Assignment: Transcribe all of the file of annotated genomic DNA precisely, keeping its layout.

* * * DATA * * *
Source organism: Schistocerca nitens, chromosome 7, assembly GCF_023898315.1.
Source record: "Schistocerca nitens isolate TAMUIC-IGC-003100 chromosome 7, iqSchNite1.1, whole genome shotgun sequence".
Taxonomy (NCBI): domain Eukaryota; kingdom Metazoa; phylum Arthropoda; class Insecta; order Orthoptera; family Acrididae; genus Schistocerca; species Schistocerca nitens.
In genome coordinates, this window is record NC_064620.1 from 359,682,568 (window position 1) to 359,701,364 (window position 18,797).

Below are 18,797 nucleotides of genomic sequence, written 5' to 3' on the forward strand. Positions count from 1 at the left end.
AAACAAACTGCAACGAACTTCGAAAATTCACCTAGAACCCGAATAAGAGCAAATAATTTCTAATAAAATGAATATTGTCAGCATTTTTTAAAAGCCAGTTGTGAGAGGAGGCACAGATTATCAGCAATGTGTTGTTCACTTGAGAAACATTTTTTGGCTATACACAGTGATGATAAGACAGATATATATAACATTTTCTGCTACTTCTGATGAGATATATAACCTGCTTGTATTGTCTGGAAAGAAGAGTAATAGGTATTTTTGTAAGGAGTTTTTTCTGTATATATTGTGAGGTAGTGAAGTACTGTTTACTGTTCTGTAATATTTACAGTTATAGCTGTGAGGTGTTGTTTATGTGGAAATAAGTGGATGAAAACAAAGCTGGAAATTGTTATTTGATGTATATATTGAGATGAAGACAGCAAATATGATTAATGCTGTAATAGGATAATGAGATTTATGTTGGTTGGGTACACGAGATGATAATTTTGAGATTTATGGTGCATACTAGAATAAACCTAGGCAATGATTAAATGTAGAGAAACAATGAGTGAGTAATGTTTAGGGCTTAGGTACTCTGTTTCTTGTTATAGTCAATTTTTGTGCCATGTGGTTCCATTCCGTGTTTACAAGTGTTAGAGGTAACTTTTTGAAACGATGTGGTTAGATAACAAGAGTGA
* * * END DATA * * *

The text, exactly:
Source organism: Schistocerca nitens, chromosome 7, assembly GCF_023898315.1.
Source record: "Schistocerca nitens isolate TAMUIC-IGC-003100 chromosome 7, iqSchNite1.1, whole genome shotgun sequence".
Taxonomy (NCBI): domain Eukaryota; kingdom Metazoa; phylum Arthropoda; class Insecta; order Orthoptera; family Acrididae; genus Schistocerca; species Schistocerca nitens.
In genome coordinates, this window is record NC_064620.1 from 359,682,568 (window position 1) to 359,701,364 (window position 18,797).

Below are 18,797 nucleotides of genomic sequence, written 5' to 3' on the forward strand. Positions count from 1 at the left end.
AAACAAACTGCAACGAACTTCGAAAATTCACCTAGAACCCGAATAAGAGCAAATAATTTCTAATAAAATGAATATTGTCAGCATTTTTTAAAAGCCAGTTGTGAGAGGAGGCACAGATTATCAGCAATGTGTTGTTCACTTGAGAAACATTTTTTGGCTATACACAGTGATGATAAGACAGATATATATAACATTTTCTGCTACTTCTGATGAGATATATAACCTGCTTGTATTGTCTGGAAAGAAGAGTAATAGGTATTTTTGTAAGGAGTTTTTTCTGTATATATTGTGAGGTAGTGAAGTACTGTTTACTGTTCTGTAATATTTACAGTTATAGCTGTGAGGTGTTGTTTATGTGGAAATAAGTGGATGAAAACAAAGCTGGAAATTGTTATTTGATGTATATATTGAGATGAAGACAGCAAATATGATTAATGCTGTAATAGGATAATGAGATTTATGTTGGTTGGGTACACGAGATGATAATTTTGAGATTTATGGTGCATACTAGAATAAACCTAGGCAATGATTAAATGTAGAGAAACAATGAGTGAGTAATGTTTAGGGCTTAGGTACTCTGTTTCTTGTTATAGTCAATTTTTGTGCCATGTGGTTCCATTCCGTGTTTACAAGTGTTAGAGGTAACTTTTTGAAACGATGTGGTTAGATAACAAGAGTGA